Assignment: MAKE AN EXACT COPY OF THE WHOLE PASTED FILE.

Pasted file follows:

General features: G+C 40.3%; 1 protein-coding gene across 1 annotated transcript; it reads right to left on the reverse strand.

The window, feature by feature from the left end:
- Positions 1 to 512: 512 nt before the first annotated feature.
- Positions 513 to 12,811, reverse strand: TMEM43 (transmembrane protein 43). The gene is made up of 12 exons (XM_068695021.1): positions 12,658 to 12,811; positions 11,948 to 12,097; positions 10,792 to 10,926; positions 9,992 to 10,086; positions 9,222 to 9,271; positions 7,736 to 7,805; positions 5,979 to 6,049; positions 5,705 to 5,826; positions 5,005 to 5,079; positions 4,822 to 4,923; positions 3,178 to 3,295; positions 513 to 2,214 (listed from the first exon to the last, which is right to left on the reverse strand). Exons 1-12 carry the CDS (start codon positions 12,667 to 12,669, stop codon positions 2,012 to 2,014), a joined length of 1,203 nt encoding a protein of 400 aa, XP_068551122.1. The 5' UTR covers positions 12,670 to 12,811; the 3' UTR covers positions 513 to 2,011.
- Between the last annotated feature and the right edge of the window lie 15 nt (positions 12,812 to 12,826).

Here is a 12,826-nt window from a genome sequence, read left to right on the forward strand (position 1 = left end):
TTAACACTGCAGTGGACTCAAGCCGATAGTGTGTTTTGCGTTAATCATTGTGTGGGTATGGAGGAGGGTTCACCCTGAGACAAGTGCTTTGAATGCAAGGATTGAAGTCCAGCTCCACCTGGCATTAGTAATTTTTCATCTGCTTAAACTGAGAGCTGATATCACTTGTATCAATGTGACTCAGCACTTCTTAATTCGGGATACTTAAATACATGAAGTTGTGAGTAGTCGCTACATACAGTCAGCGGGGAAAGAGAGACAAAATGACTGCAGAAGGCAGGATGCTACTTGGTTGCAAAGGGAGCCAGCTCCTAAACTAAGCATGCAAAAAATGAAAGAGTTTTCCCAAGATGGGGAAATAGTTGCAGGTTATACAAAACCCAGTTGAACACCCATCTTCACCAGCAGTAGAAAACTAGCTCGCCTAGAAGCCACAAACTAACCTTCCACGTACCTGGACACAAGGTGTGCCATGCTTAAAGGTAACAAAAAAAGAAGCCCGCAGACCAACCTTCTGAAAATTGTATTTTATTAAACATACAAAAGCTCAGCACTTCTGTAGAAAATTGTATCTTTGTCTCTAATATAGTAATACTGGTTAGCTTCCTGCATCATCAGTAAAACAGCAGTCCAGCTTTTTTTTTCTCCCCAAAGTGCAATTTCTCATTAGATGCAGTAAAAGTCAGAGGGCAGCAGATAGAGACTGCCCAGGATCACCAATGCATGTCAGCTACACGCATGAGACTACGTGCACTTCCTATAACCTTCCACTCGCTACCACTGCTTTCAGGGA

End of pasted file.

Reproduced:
General features: G+C 40.3%; 1 protein-coding gene across 1 annotated transcript; it reads right to left on the reverse strand.

The window, feature by feature from the left end:
- Positions 1 to 512: 512 nt before the first annotated feature.
- Positions 513 to 12,811, reverse strand: TMEM43 (transmembrane protein 43). The gene is made up of 12 exons (XM_068695021.1): positions 12,658 to 12,811; positions 11,948 to 12,097; positions 10,792 to 10,926; positions 9,992 to 10,086; positions 9,222 to 9,271; positions 7,736 to 7,805; positions 5,979 to 6,049; positions 5,705 to 5,826; positions 5,005 to 5,079; positions 4,822 to 4,923; positions 3,178 to 3,295; positions 513 to 2,214 (listed from the first exon to the last, which is right to left on the reverse strand). Exons 1-12 carry the CDS (start codon positions 12,667 to 12,669, stop codon positions 2,012 to 2,014), a joined length of 1,203 nt encoding a protein of 400 aa, XP_068551122.1. The 5' UTR covers positions 12,670 to 12,811; the 3' UTR covers positions 513 to 2,011.
- Between the last annotated feature and the right edge of the window lie 15 nt (positions 12,812 to 12,826).

Here is a 12,826-nt window from a genome sequence, read left to right on the forward strand (position 1 = left end):
TTAACACTGCAGTGGACTCAAGCCGATAGTGTGTTTTGCGTTAATCATTGTGTGGGTATGGAGGAGGGTTCACCCTGAGACAAGTGCTTTGAATGCAAGGATTGAAGTCCAGCTCCACCTGGCATTAGTAATTTTTCATCTGCTTAAACTGAGAGCTGATATCACTTGTATCAATGTGACTCAGCACTTCTTAATTCGGGATACTTAAATACATGAAGTTGTGAGTAGTCGCTACATACAGTCAGCGGGGAAAGAGAGACAAAATGACTGCAGAAGGCAGGATGCTACTTGGTTGCAAAGGGAGCCAGCTCCTAAACTAAGCATGCAAAAAATGAAAGAGTTTTCCCAAGATGGGGAAATAGTTGCAGGTTATACAAAACCCAGTTGAACACCCATCTTCACCAGCAGTAGAAAACTAGCTCGCCTAGAAGCCACAAACTAACCTTCCACGTACCTGGACACAAGGTGTGCCATGCTTAAAGGTAACAAAAAAAGAAGCCCGCAGACCAACCTTCTGAAAATTGTATTTTATTAAACATACAAAAGCTCAGCACTTCTGTAGAAAATTGTATCTTTGTCTCTAATATAGTAATACTGGTTAGCTTCCTGCATCATCAGTAAAACAGCAGTCCAGCTTTTTTTTTCTCCCCAAAGTGCAATTTCTCATTAGATGCAGTAAAAGTCAGAGGGCAGCAGATAGAGACTGCCCAGGATCACCAATGCATGTCAGCTACACGCATGAGACTACGTGCACTTCCTATAACCTTCCACTCGCTACCACTGCTTTCAGGGA